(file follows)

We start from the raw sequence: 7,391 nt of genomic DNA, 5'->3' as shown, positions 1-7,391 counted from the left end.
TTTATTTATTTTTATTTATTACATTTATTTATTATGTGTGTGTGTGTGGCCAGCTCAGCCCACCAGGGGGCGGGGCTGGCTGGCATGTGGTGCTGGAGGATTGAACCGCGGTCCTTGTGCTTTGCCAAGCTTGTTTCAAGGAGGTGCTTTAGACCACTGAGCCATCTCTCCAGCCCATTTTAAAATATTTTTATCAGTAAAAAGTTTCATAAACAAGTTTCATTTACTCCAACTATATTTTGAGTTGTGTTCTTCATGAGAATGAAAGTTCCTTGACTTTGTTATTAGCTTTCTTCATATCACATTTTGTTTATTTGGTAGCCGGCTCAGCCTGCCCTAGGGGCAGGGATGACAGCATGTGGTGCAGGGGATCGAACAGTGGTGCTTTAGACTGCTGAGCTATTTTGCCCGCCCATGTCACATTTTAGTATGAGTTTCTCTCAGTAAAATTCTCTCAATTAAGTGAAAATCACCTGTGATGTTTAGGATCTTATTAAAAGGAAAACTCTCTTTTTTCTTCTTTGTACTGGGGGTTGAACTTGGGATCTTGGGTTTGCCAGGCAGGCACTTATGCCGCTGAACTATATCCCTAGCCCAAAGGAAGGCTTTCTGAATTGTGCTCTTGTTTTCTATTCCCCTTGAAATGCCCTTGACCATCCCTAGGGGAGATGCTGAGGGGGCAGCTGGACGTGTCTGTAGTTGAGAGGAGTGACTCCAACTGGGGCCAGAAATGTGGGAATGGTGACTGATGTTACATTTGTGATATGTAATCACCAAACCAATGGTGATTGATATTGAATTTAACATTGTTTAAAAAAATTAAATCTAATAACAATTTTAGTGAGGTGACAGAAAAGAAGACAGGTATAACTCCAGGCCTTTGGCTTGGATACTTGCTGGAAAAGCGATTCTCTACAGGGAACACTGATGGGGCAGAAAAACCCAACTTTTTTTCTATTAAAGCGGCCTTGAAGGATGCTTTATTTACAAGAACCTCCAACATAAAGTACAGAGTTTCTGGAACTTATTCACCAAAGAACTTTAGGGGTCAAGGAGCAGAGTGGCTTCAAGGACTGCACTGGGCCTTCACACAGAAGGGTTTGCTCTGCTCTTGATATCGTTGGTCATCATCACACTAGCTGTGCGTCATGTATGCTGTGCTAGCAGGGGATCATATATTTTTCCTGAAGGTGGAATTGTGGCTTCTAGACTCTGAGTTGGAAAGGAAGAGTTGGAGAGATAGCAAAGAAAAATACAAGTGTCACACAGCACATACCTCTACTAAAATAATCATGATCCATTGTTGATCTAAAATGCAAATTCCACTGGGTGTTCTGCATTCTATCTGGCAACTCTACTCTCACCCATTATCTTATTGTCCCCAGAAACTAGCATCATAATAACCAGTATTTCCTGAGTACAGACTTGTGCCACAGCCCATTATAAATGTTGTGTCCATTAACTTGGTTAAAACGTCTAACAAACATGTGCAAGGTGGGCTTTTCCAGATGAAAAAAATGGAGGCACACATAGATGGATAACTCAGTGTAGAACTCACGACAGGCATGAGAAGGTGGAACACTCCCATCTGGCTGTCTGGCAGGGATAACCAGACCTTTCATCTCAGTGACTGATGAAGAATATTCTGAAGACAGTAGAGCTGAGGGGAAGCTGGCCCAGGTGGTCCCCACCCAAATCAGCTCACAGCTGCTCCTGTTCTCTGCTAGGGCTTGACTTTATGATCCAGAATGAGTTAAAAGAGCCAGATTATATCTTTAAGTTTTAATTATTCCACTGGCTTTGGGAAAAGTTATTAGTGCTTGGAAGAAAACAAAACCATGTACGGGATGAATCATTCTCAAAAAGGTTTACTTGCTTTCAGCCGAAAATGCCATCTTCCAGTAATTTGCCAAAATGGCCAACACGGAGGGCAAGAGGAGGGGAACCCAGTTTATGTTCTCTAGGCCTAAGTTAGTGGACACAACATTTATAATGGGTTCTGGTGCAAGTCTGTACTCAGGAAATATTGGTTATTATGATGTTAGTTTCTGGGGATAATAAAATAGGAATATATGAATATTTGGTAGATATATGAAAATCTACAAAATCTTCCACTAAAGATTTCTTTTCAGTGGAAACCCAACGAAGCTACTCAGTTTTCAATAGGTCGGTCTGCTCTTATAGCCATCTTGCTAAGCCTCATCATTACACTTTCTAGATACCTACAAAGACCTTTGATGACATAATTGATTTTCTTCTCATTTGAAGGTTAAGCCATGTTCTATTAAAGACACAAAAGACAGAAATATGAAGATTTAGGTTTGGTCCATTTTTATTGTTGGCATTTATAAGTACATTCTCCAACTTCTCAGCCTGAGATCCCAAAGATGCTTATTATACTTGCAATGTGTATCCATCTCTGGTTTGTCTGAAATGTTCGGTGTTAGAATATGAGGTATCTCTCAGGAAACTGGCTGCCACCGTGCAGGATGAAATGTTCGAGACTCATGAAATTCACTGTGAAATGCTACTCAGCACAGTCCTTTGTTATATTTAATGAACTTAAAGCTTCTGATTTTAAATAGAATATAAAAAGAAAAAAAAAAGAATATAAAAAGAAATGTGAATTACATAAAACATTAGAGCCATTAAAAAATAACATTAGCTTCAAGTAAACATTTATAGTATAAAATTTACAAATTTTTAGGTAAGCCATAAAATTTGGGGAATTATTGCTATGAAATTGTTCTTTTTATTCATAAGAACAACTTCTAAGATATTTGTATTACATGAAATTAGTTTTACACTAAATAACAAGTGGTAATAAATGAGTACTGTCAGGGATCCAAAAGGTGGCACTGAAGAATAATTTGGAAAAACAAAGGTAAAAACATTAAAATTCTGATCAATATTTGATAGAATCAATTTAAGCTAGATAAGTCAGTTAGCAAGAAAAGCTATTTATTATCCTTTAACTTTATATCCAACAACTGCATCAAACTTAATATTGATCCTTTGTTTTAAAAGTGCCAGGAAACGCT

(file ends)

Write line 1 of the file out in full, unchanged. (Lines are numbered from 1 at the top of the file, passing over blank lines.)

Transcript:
We start from the raw sequence: 7,391 nt of genomic DNA, 5'->3' as shown, positions 1-7,391 counted from the left end.